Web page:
BIG Data

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BIG Data A Brief (ish) History of…

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C 18,000 BCE Humans use tally sticks to record data for the first time. These are used to track trading activity and record inventory.

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C 2400 BCE The abacus is developed, and the first libraries are built in Babylonia

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300 BCE – 48 AD The Library of Alexandria is the world’s largest data storage center – until it is destroyed by the Romans.

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100 AD – 200 AD The Antikythera Mechanism – the first mechanical computer – is developed in Greece

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1663 John Graunt conducts the first recorded statistical-analysis experiments in an attempt to curb the spread of the bubonic plague in Europe

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1865 The term “business intelligence” is used by Richard Millar Devens in his Encyclopaedia of Commercial and Business Anecdotes

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1881 Herman Hollerith creates the Hollerith Tabulating Machine which uses punch cards to vastly reduce the workload of the US Census.

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1926 Nikola Tesla predicts that in the future, a man will be able to access and analyze vast amounts of data using a device small enough to fit in his pocket.

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1928 Fritz Pfleumer creates a method of storing data magnetically, which forms basis of modern digital data storage technology.

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1944 Fremont Rider speculates that Yale Library will contain 200 million books stored on 6,000 miles of shelves, by 2040.

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1958 Hans Peter Luhn defines Business Intelligence as “the ability to apprehend the interrelationships of presented facts in such a way as to guide action towards a desired goal.”

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1965 The US Government plans the world’s first data center to store 742 million tax returns and 175 million sets of fingerprints on magnetic tape.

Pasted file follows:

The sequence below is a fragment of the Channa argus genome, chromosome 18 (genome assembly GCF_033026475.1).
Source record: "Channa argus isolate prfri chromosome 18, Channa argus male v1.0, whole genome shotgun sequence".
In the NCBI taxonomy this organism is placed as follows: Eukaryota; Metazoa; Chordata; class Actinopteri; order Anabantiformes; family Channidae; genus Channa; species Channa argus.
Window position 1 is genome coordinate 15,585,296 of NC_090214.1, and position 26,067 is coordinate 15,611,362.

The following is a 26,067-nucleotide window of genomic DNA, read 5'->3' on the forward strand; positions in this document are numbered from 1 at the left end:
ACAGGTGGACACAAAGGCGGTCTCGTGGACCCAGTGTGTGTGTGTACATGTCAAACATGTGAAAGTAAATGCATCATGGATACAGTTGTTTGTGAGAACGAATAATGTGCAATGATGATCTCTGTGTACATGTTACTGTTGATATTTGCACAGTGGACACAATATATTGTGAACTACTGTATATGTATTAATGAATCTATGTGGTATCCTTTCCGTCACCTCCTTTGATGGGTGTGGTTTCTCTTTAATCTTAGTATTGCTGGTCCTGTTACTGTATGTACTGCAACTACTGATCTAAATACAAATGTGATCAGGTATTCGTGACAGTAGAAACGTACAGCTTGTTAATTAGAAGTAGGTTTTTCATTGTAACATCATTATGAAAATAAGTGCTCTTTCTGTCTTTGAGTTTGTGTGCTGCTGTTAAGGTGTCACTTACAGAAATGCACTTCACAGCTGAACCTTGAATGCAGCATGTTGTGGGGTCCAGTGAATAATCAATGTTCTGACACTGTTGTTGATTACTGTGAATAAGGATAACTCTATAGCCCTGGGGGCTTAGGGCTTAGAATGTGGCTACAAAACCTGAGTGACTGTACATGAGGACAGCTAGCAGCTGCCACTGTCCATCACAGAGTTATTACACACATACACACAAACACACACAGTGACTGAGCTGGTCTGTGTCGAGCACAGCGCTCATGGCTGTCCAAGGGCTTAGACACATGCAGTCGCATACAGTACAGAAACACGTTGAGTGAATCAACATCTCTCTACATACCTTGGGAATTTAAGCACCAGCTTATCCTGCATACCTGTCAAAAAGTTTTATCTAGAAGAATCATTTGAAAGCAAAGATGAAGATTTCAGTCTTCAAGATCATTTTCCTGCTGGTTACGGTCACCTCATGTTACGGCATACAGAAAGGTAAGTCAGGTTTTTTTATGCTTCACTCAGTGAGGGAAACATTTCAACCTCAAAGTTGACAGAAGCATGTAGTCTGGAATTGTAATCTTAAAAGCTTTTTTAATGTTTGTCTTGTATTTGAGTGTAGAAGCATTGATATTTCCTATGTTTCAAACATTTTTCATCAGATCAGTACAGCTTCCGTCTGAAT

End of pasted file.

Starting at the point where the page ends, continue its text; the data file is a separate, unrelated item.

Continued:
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1970 Relational Database model developed by IBM mathematician Edgar F Codd. The Hierarchal file system allows records to be accessed using a simple index system. This means anyone can use databases, not just computer scientists.

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1976 Material Requirements Planning (MRP) systems are commonly used in business. Computer and data storage is used for everyday routine tasks.

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1989 Early use of term Big Data in magazine article by fiction author Erik Larson – commenting on advertisers’ use of data to target customers.

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1991 The birth of the internet. Anyone can now go online and upload their own data, or analyze data uploaded by other people.

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1996 The price of digital storage falls to the point where it is more cost-effective than paper.

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1997 Google launch their search engine which will quickly become the most popular in the world. Michael Lesk estimates the digital universe is increasing tenfold in size every year.

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1999 First use of the term Big Data in an academic paper – Visually Exploring Gigabyte Datasets in Realtime (ACM) First use of term Internet of Things, in a business presentation by Kevin Ashton to Procter and Gamble.

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2001 Three “Vs” of Big Data – Volume, Velocity, Variety – defined by Doug Laney

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2005 Hadoop – an open source Big Data framework now developed by Apache – is developed. The birth of “Web 2.0 – the user-generated web”.

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2008 Globally 9.57 zettabytes (9.57 trillion gigabytes) of information is processed by the world’s CPUs. An estimated 14.7 exabytes of new information is produced this year.

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2009 The average US company with over 1,000 employees is storing more than 200 terabytes of data according to the report Big Data: The Next Frontier for Innovation, Competition and Productivity by McKinsey Global Institute.

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2010 Eric Schmidt, executive chairman of Google, tells a conference that as much data is now being created every two days, as was created from the beginning of human civilization to the year 2003.

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2011 The McKinsey report states that by 2018 the US will face a shortfall of between 140,000 and 190,000 professional data scientists, and warns that issues including privacy, security and intellectual property will have to be resolved before the full value of Big Data will be realised.

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2014 Mobile internet use overtakes desktop for the first time 88% of executives responding to an international survey by GE say that big data analysis is a top priority

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I originally wrote this overview for IBM for Midsize Business. To read more on this topic, visit IBM’s Midsize Insider. Dedicated to providing businesses with expertise, solutions and tools that are specific to small and midsized companies, the Midsize Business program provides businesses with the materials and knowledge they need to become engines of a smarter planet.